2nd of July 2009 -Two weeks were needed to demonstrate that the largest particle accelerator in the world, the Large Hadron Collider (LHC), is fully ready to continue data taking later this year. After a small breakdown forced scientists to stop the Collider on 10 September 2008, researchers have begun testing it again. Under the name of STEP'09 (Scale Testing for the Experiment Programme '09), these tests have confirmed that the optical network needed by the LHC to transport and exchange data is fully prepared to begin working. The Scientific Information Centre (PIC), located at the UAB campus, supervised the tests for the Spanish Tier-1 centre and concluded with stable results and record performance levels. The LHD will begin functioning again later this year.
Universitat Autònoma de Barcelona, the 2nd of July 2009.
The fourteen days of testing involved the whole data transferring process: from detectors at the European Laboratory of Particle Physics (CERN) to thousands of physics around the world analysing data on the origins of our Universe. Records of all sorts were established: data taking throughput, data import and export rates between the various grid sites, as well as huge numbers of analysis, simulation and reprocessing jobs - the ATLAS experiment alone ran close to 1M analysis jobs and achieved 6GB/s of "grid traffic" sustained over long periods. To this effect, the specific LHC optical network which transports data between CERN and the 11 Tier-1 centres around the world, one of them PIC, has demonstrated both its performance and reliability capacities.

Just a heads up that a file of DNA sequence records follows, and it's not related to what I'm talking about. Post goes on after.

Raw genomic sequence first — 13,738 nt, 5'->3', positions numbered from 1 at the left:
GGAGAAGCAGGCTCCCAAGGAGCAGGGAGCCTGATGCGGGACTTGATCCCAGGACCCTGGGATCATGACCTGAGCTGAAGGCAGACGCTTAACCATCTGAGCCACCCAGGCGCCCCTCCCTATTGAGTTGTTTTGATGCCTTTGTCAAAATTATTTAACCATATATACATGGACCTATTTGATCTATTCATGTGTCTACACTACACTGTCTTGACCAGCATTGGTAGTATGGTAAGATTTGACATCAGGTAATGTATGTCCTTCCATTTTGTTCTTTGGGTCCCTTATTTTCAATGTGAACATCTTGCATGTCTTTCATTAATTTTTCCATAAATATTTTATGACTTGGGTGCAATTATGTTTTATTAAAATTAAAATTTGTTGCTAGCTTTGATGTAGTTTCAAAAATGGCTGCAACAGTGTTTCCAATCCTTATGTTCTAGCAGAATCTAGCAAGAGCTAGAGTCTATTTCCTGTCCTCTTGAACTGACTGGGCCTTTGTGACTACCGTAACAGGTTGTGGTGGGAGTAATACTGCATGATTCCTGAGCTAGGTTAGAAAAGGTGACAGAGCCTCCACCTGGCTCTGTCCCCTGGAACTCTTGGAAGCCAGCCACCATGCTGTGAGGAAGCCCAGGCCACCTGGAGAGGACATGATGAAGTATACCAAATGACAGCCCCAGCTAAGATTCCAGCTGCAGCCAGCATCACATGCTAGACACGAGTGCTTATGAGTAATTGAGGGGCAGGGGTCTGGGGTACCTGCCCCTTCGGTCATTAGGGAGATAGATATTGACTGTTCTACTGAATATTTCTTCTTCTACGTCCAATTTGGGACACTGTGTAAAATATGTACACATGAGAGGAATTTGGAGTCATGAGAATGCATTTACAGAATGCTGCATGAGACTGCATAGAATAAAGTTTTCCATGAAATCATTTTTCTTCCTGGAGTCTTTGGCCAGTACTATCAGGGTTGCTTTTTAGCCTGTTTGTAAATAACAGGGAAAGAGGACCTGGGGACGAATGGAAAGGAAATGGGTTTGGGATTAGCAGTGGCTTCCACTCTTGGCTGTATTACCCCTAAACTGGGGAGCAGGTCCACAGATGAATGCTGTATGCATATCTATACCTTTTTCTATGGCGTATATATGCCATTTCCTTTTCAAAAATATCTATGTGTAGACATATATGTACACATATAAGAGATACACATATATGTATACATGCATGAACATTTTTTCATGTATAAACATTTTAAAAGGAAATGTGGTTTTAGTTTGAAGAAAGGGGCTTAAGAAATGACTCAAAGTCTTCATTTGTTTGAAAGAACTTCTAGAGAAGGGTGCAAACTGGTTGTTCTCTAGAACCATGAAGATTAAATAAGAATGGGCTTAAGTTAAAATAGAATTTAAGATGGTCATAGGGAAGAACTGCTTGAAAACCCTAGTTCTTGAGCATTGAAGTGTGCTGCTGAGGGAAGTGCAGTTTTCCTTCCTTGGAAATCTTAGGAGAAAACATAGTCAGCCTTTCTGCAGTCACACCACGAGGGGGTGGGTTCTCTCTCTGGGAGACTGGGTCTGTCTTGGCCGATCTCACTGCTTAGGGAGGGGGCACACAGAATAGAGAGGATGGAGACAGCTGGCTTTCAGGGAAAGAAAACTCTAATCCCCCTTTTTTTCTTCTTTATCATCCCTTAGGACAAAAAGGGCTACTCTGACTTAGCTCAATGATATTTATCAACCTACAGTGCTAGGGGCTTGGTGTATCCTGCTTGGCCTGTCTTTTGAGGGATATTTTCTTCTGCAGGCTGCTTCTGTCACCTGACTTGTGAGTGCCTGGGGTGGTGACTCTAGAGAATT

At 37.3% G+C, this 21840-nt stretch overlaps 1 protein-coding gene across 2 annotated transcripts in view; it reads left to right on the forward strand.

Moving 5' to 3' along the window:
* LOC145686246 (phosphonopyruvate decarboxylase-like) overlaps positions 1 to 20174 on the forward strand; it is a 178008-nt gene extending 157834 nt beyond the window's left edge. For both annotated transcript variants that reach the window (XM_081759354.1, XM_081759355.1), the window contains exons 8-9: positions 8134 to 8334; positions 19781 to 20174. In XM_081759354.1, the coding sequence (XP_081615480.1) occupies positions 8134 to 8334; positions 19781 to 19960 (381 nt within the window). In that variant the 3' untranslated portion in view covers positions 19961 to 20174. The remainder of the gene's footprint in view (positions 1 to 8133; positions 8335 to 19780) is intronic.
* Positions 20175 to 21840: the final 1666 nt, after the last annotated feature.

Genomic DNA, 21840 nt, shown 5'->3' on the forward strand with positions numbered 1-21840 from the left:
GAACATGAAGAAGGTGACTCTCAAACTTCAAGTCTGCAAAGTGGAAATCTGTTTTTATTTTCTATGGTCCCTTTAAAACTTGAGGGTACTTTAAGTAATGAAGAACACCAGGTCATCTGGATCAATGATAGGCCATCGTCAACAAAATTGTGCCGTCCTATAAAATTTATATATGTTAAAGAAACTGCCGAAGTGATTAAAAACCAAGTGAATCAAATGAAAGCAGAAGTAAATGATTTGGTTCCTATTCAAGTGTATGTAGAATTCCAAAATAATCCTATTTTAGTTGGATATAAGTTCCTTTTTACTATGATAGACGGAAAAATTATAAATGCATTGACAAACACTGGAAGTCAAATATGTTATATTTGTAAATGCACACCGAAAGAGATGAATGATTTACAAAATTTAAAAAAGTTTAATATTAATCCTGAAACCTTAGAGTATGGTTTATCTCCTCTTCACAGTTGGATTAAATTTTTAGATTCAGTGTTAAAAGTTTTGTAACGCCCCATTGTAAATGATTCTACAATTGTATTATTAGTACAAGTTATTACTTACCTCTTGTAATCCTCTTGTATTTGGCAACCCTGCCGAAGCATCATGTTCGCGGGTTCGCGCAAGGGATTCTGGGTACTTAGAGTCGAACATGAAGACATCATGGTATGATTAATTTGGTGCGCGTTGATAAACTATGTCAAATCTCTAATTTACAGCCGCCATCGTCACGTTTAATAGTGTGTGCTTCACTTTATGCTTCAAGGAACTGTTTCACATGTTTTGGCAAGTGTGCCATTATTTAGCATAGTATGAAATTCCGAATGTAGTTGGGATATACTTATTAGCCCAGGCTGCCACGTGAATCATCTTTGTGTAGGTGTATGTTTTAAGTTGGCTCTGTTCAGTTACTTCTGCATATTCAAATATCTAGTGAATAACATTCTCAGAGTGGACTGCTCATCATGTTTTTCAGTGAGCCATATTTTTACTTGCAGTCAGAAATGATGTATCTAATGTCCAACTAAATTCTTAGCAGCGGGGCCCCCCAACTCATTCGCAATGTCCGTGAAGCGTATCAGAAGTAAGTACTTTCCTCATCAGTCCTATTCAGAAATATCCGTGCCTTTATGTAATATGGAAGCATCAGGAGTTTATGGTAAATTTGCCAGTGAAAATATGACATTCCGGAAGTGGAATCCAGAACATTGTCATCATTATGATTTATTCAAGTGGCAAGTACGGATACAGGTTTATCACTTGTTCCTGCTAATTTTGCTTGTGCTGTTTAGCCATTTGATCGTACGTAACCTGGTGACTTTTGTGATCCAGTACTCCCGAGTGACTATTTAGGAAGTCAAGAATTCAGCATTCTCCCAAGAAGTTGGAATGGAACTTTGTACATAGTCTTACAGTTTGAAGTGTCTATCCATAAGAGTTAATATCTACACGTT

During the experiment programme STEP’09 massive scale testing was carried out of end-user analysis scenarios, including grid and application expert groups such as PIC, the Centre for Energetic, Environmental and Technological Research (CIEMAT), the Spanish National Research Council (CSIC), the Institute of High-Energy Physics of Barcelona (IFAE), and the Autonomous Universities of Barcelona and Madrid, the University of Barcelona, and the University of Santiago de Compostela.
Gonzalo Merino, researcher at CIEMAT and manager of the Tier-1 centre at PIC, defined STEP’09 testing as “a very valuable exercise since many of the experiment workflows have been tested simultaneously at unprecedented scale, well above the nominal values for LHC data taking. The Tier-1 at PIC has provided a very stable and reliable service at record breaking levels: exchanging up to 80 terabytes per day with other WLCG sites and processing data at more than 2 GBytes per second. This gives us confidence that the Spanish WLCG sites are ready for data taking”.
33 countries, 140 computer centres
The Worldwide LHC Computing Grid (WLCG) combines IT (Information Technologies) resources from over 140 data processing centres as a result of a joint collaboration between 33 countries. In order to present LHC experiments coherently to these centres, the Grid computing services are used, such as the EGEE project (Enabling Grids for E-sciencE) co-funded by the EU, and the OSG project (Open Science Grid) co-funded by the US.
Bob Jones, director of the EGEE project, remarked: "Such a significant achievement is also a valuable testament to the state of maturity of the EGEE infrastructure and its ability to interoperate with major grid infrastructures in other parts of the world. Ensuring that this level of service continues uninterrupted as we transition from EGEE to EGI (European Grid Infrastructure) is clearly essential to our users, including flagship communities such as high energy physics and LHC in particular." For this reason a close collaboration is essential between participants of each country in large international research projects and in the emerging National Grid Infrastructures (NGI) coordinated in Europe by EGI. In Spain, the Spanish Network of E-Science, funded by the Ministry for Science and Innovation, has begun to work on the country's own NGI. PIC and other WLCG centres in Spain are members of the Spanish Network of E-Science.